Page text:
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Our dependence upon God ought to be so entire and absolute that we should never think it necessary, in any kind of distress, to have recourse to human consolations.
Our own opinion of ourselves should be lower than that formed by others, for we have a better chance at our imperfections.
Purity and simplicity are the two wings with which man soars above the earth and all temporary nature. Simplicity is in the intention, purity in the affection; simplicity turns to God; purity unites with and enjoys him.
Set not thyself to attain much rest, but much patience.
So fixed are our spirits in slothfulness and cold indifference that we seldom overcome so much as one evil habit.
That learning which thou gettest by thy own observation and experience, is far beyond that which thou gettest by precept; as the knowledge of a traveler exceeds that which is got by reading.
There is no creature so small and abject, that it representeth not the goodness of God.
Those who love with purity consider not the gift of the lover, but the love of the giver.
Thou wilt enjoy tranquillity if thy heart condemn thee not.
Thy peace shall be in much patience.
Truly at the day of judgment we shall not be examined as to what we have read, but as to what we have done; not as to how well we have spoken, but as to how religiously we have lived.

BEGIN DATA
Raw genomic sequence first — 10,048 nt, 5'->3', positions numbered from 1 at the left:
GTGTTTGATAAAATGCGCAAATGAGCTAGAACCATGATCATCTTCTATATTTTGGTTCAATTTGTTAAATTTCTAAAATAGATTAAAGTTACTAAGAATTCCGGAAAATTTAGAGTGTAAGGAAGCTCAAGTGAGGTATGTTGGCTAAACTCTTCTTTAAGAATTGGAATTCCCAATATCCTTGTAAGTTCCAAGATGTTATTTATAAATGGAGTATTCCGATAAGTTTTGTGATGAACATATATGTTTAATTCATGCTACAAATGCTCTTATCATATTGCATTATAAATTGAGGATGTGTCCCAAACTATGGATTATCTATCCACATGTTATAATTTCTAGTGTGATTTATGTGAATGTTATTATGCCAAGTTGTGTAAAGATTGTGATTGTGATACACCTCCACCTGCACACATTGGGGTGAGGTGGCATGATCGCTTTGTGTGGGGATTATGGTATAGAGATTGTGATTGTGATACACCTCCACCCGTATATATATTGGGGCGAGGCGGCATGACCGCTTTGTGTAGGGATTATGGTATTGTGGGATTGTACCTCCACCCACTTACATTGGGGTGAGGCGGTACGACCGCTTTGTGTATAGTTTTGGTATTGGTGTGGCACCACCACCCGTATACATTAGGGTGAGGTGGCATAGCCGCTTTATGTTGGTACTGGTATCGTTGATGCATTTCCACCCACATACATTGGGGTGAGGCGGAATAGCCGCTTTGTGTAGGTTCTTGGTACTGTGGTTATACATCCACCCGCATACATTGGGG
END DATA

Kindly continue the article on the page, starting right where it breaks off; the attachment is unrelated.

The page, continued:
- [Judgment Day]
We should have much more peace if we would not busy ourselves with the sayings and doings of others.
Whoever would fully and feelingly understand the words of Christ, must endeavor to conform his life wholly to the life of Christ.
Without the way, there is no going; without the truth, there is no knowing; without the life, there is no living.
Habit is overcome by habit.
[Lat., Consuetudo consuetudine vincitur.]
- bk. I, 21 [Habit]
Remember always your end, and that lost time does not return.
[Lat., Memento semper finis, et quia perditum non redit tempus.]
- bk. I, ch. XXV, 11 [Time]
Everywhere I have sought rest and found it not except sitting apart in a nook with a little book.
[Lat., In omnibus requiem quaesivi
Et non inveni
Nisi seorsim sedans
In angulo cum libello.]
- De Imitatione Christi,
written in an autographed copy according to Cornelius A. Lapide
Salvation by the cross.
[Lat., In cruce salus.]
- De Imitatione Christi (bk. II, 2),
adapted from "A cruce salus"
Why seekest thou rest, since thou art born to labor?
[Lat., Cur quaeris quietem, quam natus sis ad laborem?]
- De Imitatione Christi (II, 10, 1) [Labor]
For these attacks do not contribute to make us frail but rather show us to be what we are.
- Imitation of Christ,
(Dibdin's translation) [Circumstance]
Know all and you will pardon all.
- Imitation of Christ [Forgiveness : Proverbs]
He is truly great that is little in himself, and that maketh no account of any height of honors.
- Imitation of Christ (bk. I, ch. III)
He is truly great who hath a great charity.
- Imitation of Christ (bk. I, ch. III),
(Dibdin's translation) [Charity]
O how quickly passes away the glory of the earth.
[Lat., O quam cito transit gloria mundi.]
- Imitation of Christ (bk. I, ch. III, 6)
Man proposes, but God disposes.
[Lat., Nam homo proponit, sed Deus disponit.]
- Imitation of Christ (bk. I, ch. XIX),
(Thomas Dibdin's translation) [God]
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